Donovan and why he is still the Hurdy Gurdy Man

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Donovan

As Donovan journeys back to Liverpool playing an autumn gig at the Philharmonic, Getintothis’s Del Pike goes to work on finding out why this most curious of 60s stars has never lost his mojo.

While for many Donovan may be seen as no more than a guilty pleasure, a Dylan wannabe whose biggest hits were of the sing-along variety (Mellow Yellow, Jennifer Juniper) rather than the government baiting folk of his Royal Bob-ness, closer scrutiny reveals a much cooler character than we might give him credit for.

Born Donovan Philips Leach in 1946, this Scottish folk singer / songwriter had ambitions to be a British Woody Guthrie and as he recounts in his 2006 biography, he didn’t take the easy path to get there. Living the life of a nomad, sleeping rough and busking for food, Donovan took his approach to music incredibly seriously. Some of his earlier, often overlooked recordings are closer to the Guthrie model than you might imagine.

His debut in 1965 What’s been did and what’s been hid featured a faithful cover of Guthrie’s Car Car alongside the comparatively wonderful Leitch composition, Catch The Wind. Once the pop-hits started coming with Sunshine Superman in 1966, Donovan became, to some, a light-weight curiosity; appearing on Top of the Pops cross legged and barefoot, awkwardly encompassing the hippy stereotype of the day.

No matter how hard he tried, he always seemed to be in the background. Looming in the shadows of The Beatles in those India photos or sitting awkwardly in the presence of his own Maharishi – Bob in D.A. Pennabaker’s Dylan doc Don’t Look Back. Donovan bravely improvises through a song of his own in Dylan’s hotel room and is immediately upstaged by Bob’s masterful delivery of It’s all over now Baby Blue.

Donovan however has remained something of a cult and he is always present in some form or other (Mellow Yellow playing over the end credits of this year’s Minions for one). Here are six of his more respectful moments that should add some credibility to this most deserving of men.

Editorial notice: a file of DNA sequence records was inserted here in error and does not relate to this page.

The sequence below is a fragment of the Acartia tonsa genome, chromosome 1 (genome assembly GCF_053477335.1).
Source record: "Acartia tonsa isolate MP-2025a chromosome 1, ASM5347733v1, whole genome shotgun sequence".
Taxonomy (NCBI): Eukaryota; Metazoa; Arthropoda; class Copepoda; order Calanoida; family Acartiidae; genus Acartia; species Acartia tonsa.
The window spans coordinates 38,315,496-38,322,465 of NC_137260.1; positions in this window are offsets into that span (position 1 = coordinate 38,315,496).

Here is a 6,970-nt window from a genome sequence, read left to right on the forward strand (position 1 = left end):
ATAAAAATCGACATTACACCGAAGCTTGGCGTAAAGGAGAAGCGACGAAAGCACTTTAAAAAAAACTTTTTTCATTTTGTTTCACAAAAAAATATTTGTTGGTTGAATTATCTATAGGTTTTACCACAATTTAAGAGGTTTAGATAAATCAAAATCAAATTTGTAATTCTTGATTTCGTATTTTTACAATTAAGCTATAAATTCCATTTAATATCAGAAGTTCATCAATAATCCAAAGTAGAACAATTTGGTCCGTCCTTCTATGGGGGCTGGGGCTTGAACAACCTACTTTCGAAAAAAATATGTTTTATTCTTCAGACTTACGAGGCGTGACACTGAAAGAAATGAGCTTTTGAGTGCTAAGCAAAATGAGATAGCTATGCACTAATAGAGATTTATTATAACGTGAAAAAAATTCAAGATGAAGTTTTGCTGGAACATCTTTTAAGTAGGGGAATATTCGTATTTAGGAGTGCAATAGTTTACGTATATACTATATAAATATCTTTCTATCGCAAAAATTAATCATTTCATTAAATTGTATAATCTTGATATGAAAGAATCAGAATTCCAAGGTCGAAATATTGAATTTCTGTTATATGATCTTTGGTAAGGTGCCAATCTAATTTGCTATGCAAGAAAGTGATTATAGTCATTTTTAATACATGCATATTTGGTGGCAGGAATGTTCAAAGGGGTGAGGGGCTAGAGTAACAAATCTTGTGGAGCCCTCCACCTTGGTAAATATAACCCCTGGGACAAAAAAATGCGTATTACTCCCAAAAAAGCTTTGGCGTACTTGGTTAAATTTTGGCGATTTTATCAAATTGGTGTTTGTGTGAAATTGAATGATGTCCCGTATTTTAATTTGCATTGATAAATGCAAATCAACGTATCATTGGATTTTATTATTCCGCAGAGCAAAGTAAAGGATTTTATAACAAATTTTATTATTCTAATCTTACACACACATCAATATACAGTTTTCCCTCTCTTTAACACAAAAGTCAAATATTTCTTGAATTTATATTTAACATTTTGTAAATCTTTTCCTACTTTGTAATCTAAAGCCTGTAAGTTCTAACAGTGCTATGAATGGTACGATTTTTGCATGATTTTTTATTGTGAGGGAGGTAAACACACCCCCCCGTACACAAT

1. The Soundtrack to Poor Cow.

In 1967 British film-maker of towering talents, Ken Loach made his cinema debut with his adaption of Nell Dunn’s gritty novel Poor Cow. A classic of 1960s British cinema starring Terence Stamp as a South London crook in the company of a cast made up of real life villains, apparently the cause of much on-set animosity when Stamp tuned up in the slums of Battersea in his Roller. The grimness on-screen surrounding the struggling single parent struggling in the grim tenements of the 60s was balanced out by the gentle soundtrack provided by DonovanBe Not Too Hard reflected the plight of protagonist Joy while Colours provided hope. The eponymous title track is one of Donovan’s best.

  1. The Scorsese Connection

Martin Scorsese as we know is a masterful connoisseur of music and his epic biopic of George Harrison proved without doubt that he knows his 60s British rock inside and out. George’s mate Donovan also falls under the Scorsese radar with the inclusion of his bonkers Atlantis track in Goodfellas and the fact that MS was going to originally call Mean Streets The Season of the Witch after Donovan’s hypnotic track from 1966. The song eventually makes a very appropriate appearance at the close of Gun Van Sant’s To Die for.